Over a hundred historical photos, drawings and artifacts from some of Chicago’s most iconic public spaces are in a new exhibit at the Harold Washington Library Center downtown.
Titled “From Swamps to Parks: Building Chicago’s Public Spaces,” the exhibit uses items from the Chicago Public Library archives that are on display through August 2021.
The photos — some more than a century old — show people enjoying parks and other outdoor areas, exemplifying Chicago’s motto, “City in a Garden.” Architectural drawings show the innovative engineering that was needed to create public spaces on Chicago’s marshy land.
“I hope people gain a new respect for the amount of work it takes to create a park,” said Julia Bachrach, the exhibit’s co-curator and former Chicago Park District historian. “You don’t think about the fact that it’s not just a natural landscape — every single one of those trees was planted.”
Here’s a sampling of some of the photos from the exhibit and a bygone age:
Ski jumping (yes, really) at Soldier Field
Ski jump contests were a regular event in the Midwest, organized by local groups such as the Norge Ski Club in northwest suburban Fox River Grove. The contests were thriving by the 1920s and 1930s. Due to the lack of mountainous terrain in the Midwest, groups would make ski jumps from wood structures and compile artificial or real snow. They did their jumping at local parks or, as this photo shows, in the spectator stands at Soldier Field.
A Chicago invention: the park fieldhouse
While many people might think fieldhouses at Chicago parks are mainly fitness centers, they’ve always offered more than that to local residents.. The fieldhouse was a Chicago-born concept in the early 1900s, inspired by settlement houses that had recreational, educational and social services in disenfranchised areas.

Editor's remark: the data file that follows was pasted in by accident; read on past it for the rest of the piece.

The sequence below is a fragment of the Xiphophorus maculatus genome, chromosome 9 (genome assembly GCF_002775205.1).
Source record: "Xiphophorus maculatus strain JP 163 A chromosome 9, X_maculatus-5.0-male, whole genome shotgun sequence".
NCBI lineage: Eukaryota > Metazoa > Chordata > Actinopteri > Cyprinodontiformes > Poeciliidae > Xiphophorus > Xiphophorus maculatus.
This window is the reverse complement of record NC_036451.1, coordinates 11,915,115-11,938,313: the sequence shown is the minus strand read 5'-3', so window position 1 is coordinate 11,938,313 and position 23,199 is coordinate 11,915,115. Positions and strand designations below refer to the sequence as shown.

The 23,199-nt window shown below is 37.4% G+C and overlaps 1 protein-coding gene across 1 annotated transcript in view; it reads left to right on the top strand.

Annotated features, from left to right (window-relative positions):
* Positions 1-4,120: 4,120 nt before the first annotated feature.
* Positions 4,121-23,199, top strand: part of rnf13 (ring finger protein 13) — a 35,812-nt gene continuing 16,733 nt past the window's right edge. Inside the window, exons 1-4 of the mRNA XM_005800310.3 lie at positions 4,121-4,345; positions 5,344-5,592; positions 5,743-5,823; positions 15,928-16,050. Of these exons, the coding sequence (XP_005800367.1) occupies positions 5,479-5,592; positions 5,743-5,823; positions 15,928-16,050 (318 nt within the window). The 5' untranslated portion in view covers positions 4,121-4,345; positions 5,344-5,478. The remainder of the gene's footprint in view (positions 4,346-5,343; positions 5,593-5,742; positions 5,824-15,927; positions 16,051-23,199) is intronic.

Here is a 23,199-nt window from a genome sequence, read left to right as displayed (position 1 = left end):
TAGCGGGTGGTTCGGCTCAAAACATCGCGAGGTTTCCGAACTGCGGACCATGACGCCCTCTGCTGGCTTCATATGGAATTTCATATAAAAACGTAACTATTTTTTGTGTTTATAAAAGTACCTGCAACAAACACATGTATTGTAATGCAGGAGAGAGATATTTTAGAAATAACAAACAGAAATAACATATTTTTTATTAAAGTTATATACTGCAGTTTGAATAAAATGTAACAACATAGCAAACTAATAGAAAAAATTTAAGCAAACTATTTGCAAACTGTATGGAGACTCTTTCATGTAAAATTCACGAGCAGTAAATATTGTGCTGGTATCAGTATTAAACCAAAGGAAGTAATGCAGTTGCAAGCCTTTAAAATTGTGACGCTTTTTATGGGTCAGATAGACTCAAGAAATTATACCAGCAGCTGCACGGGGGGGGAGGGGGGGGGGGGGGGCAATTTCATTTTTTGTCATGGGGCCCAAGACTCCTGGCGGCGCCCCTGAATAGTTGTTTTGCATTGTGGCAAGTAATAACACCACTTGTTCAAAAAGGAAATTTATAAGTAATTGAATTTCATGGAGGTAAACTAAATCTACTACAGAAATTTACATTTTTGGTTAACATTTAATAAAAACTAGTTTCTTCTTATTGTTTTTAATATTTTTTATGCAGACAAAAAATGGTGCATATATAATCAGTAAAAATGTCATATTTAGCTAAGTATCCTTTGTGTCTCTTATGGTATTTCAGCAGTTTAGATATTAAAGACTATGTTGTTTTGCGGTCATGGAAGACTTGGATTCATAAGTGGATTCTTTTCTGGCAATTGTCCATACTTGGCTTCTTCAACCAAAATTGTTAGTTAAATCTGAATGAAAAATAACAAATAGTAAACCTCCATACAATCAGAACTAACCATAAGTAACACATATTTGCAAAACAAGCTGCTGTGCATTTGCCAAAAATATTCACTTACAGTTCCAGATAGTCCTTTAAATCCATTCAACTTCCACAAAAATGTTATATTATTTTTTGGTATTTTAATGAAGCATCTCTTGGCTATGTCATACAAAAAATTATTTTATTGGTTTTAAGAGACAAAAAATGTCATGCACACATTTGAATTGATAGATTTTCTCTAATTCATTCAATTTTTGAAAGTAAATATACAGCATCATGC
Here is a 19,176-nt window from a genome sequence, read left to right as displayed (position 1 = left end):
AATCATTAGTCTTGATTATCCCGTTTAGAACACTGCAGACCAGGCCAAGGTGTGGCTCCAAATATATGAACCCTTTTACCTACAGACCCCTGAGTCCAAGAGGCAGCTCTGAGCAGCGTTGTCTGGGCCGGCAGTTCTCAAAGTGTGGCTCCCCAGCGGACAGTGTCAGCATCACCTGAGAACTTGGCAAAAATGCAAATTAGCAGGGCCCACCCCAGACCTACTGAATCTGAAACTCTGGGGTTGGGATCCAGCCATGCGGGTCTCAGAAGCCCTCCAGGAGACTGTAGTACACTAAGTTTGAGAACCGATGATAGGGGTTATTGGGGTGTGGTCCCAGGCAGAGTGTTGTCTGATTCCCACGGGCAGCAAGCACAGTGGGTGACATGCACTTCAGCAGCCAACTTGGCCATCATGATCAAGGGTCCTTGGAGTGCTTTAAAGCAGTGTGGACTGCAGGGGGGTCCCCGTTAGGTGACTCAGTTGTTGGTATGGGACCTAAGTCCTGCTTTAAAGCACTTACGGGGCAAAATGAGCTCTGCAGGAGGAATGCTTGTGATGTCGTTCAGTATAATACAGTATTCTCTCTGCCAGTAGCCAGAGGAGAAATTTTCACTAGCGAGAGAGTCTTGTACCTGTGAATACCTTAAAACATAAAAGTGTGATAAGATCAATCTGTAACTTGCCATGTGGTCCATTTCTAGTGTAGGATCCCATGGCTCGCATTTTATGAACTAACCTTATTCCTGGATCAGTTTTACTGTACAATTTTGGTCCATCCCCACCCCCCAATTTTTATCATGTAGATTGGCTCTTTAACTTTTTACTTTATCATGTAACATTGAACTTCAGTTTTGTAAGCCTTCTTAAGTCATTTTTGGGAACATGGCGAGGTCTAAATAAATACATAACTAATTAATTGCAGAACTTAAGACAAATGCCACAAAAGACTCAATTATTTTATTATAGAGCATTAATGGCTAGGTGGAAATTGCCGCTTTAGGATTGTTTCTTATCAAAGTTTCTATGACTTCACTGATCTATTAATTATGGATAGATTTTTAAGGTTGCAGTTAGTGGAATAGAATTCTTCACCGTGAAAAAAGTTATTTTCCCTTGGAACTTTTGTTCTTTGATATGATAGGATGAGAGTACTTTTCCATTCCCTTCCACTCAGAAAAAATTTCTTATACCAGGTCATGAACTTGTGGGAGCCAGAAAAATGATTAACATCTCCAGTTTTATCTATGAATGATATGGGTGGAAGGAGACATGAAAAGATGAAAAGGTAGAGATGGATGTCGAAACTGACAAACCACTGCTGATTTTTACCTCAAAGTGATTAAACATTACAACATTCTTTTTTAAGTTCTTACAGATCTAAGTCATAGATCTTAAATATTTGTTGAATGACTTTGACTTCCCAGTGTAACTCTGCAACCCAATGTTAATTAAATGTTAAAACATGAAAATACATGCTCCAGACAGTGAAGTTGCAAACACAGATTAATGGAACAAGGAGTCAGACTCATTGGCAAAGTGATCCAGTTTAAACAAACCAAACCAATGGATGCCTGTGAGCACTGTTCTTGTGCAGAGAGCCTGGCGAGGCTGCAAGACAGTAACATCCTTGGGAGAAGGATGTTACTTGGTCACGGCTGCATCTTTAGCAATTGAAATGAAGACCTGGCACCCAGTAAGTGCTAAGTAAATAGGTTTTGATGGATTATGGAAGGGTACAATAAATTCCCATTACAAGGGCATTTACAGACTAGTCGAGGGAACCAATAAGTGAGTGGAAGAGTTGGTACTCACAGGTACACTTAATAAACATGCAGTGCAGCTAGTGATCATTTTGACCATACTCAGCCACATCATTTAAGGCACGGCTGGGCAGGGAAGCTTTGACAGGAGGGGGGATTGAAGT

This picture features the former Stanford Park Fieldhouse on the Near West Side, known for its toy lending services during the Great Depression. The toys, fashioned by employees with the Chicago Park District or the Works Progress Administration, were available for area children to borrow during the hard times. The fieldhouse was also a play area for children mingling with the toys.
Bringing the desert to Garfield Park Conservatory
Workers install a cactus at the Garfield Park Conservatory on the city’s West Side. While the conservatory was constructed in 1908, the Desert House featuring cacti and succulents was created later.
“Kind of fascinating to think about how they put this together,” said Johanna Russ, the exhibit’s co-curator and special collections librarian with the Chicago Public Library. “Cacti don’t naturally grow out of the ground here.”
An isolated Field Museum on the lakefront
One hundred years ago, the Field Museum was surrounded by undeveloped land that would later become Grant Park, the Museum Campus and Lake Shore Drive. The grounds for Grant Park and the Field Museum were largely built from landfill. Debris from the Great Chicago Fire, canal dredging and downtown construction were used to fill in the lake in this area. The original lakefront started right by the train tracks pictured in this photo, which are still in use today by Metra Electric trains.
Boating near the Museum of Science and Industry
People in the late 1940s enjoyed boating in the Jackson Park lagoon just south of the Museum of Science and Industry, something that’s not allowed these days.
The MSI was originally built as the Palace of Fine Arts for the World’s Columbian Exposition in 1893. It was referred to as the Field Museum for a time, and housed many of the artifacts that were later moved to the current Field Museum location. The MSI fell into disrepair in the 1920s, but was resurrected with help from Sears, Roebuck and Co. CEO Julius Rosenwald, and it reopened to the public in 1933.
Bears and bowlers at the Lincoln Park Zoo
Two men in bowler hats observe the bears exhibit at the Lincoln Park Zoo in the early 1900s. This photo was iconic during its time period, with the zoo regularly reproducing it on postcards for purchase. The free zoo marks its founding in 1868, when New York’s Central Park gifted four mute swans to Lincoln Park.
Russ said of the photo, “It shows people have been enjoying the zoo for a very long time.”
Minju Park is a news intern for WBEZ. Follow her @meenjoo.
Clarification: This story has been revised to give a more accurate location for the former Stanford Park Fieldhouse, based on information from historian Julia Bachrach.